I don’t know about you, but I was pretty sure as a kid that I had some latent but definitely mighty magical power, and as soon as it manifested — which would be any minute now — some enchanted creature would be whisking me off to Magic School, or maybe on an urgent quest to Save the World. That never really worked out (I should have realized that my ordinary name alone instantly disqualified me), but if this selection of books about magical schools is anything to judge by, I’m hardly alone in this particular fantasy. (Needless to say, the Harry Potter books belong here too, but they don’t exactly need an introduction from me.) Accio magic!
Magic for Liars
Author: Sarah Gailey
This debut novel mixes the magical-boarding-school setting with a touch of noir. Detective Ivy Gamble was born without any magical ability and she’s fine with it. Totally fine. FINE. In no way is she jealous of her estranged twin sister, Tabitha, why would you even say that? So, you know, it’s complicated. When a bloody murder is discovered at the Osthorne Academy of Young Mages — where Tabitha just so happens to teach theoretical magic — Ivy is unhappily pulled into the investigation, due to her unique qualifications. Now she must find the murderer and, if she can, try to repair her damaged relationship with her sister… which really would be a feat of magic.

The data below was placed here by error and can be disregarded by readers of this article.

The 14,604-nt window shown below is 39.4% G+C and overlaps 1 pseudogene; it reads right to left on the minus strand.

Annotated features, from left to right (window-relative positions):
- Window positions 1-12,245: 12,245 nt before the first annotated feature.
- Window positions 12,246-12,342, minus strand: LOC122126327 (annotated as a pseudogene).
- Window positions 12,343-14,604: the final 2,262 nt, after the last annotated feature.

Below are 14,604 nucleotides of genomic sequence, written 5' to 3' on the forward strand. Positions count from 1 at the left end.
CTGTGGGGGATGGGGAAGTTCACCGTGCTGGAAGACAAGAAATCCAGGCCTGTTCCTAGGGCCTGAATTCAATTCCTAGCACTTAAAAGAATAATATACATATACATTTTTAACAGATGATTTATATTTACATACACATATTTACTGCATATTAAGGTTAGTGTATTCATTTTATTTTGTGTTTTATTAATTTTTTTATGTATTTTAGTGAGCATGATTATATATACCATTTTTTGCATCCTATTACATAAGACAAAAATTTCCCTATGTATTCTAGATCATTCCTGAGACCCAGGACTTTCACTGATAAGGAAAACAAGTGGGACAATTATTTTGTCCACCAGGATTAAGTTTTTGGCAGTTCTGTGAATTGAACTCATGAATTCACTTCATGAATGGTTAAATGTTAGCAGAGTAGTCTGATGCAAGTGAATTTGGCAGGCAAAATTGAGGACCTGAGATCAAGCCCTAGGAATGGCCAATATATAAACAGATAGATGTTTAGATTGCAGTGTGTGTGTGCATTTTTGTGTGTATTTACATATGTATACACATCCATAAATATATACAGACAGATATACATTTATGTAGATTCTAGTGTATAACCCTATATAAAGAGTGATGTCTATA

Author: Daniel O’Malley
OK, so maybe you’ve woken up in a public park after a rough night, with no memory of how you got there. But you probably weren’t surrounded by a circle of freshly murdered corpses wearing latex gloves. When she wakes up in just this predicament, Myfanwy Thomas can’t remember anything about her life — but there’s a letter in her coat pocket from her past self, addressed to her. Following the letter’s instructions, Myfanwy (FYI, that’s a Welsh name, which she pronounces to rhyme with “Tiffany”) discovers that she’s a Rook, a top-level official in a secret organization called the Chequy, sort of like MI5 for the supernatural. A traitor within the organization destroyed her memory, and Myfanwy needs to figure out who before they finish the job. Fortunately, she has an ass-kicking supernatural ability of her own, honed by years of training in the Chequy’s ultra-secret schools. As she tries to protect herself and unmask the traitor, Myfanwy discovers that the only person she can count on is her past self. I know this sounds heavy, but it’s actually quite funny, thanks to the humorous subplot of Myfanwy trying to fake her way through being a Very Important Magical Person.
Author: Max Barry
Not only is Lexicon a school-of-magic novel, it’s a book about the magic of words, which should endear it to linguists and grammarians everywhere. Emily Ruff is a teen runaway living on the streets when she’s discovered by the recruiters of a very secret, very specialized school. The students learn to break down words into units of power and meaning, creating “spells” by mixing and matching phonemes. Furthermore, every person can be classified by a sophisticated and extremely detailed personality type, and knowing a person’s type allows you to control their mind. Meanwhile, ordinary guy Wil Parke is kidnapped off the street by men who tell him he’s an “outlier” — a rare human who’s immune to the coercive effects of linguistic magic. Wil’s mysterious ability makes him a key player in the imminent war of the mages, a battle that will take him to the ends of the earth. Spooky, clever, and ambitiously imaginative. See our full review.
MIND MGMT Volume 1
Author: Matt Kindt